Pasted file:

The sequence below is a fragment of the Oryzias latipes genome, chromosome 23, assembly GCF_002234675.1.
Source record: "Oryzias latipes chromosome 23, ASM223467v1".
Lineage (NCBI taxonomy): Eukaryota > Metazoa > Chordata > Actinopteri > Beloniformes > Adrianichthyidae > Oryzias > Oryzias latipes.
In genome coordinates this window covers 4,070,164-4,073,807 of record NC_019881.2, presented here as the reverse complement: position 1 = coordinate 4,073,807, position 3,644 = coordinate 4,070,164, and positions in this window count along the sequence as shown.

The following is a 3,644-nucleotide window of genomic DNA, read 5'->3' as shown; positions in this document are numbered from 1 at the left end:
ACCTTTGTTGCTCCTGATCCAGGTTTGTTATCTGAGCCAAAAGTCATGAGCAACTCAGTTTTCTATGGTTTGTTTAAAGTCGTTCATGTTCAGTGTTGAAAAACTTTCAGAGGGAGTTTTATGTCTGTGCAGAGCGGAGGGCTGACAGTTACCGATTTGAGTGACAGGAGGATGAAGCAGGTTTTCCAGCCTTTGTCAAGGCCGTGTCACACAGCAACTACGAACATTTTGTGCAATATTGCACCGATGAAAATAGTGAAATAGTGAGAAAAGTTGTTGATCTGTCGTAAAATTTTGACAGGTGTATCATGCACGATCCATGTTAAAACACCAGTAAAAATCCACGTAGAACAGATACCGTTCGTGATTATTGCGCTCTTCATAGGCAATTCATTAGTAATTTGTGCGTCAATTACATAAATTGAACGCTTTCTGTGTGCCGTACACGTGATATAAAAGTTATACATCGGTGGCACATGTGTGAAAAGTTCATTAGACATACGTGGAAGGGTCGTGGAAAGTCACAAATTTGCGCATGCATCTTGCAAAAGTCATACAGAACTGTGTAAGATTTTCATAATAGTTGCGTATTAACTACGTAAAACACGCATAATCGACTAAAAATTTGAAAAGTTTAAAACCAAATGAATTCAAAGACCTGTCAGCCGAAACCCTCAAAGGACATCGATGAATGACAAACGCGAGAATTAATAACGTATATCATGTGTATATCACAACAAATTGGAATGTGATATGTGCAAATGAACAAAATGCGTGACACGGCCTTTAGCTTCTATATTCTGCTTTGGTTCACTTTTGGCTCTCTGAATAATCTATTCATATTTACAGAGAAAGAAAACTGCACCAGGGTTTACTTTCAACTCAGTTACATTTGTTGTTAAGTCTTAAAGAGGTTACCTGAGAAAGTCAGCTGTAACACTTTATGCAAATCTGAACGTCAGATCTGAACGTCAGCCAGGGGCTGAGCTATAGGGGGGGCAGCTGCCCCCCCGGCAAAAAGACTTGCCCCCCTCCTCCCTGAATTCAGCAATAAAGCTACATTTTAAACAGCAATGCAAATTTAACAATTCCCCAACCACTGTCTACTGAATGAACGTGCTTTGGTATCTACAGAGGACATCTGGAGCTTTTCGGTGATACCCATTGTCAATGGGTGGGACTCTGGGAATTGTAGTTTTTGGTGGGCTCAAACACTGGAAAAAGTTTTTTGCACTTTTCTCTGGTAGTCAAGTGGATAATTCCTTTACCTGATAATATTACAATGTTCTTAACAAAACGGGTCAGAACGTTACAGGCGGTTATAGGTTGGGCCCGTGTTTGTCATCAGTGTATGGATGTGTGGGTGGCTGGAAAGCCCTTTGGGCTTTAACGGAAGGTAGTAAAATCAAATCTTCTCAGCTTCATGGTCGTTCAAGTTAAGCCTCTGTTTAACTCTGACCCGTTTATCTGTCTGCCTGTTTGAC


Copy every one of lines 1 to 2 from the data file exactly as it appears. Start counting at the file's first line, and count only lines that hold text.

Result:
The sequence below is a fragment of the Oryzias latipes genome, chromosome 23, assembly GCF_002234675.1.
Source record: "Oryzias latipes chromosome 23, ASM223467v1".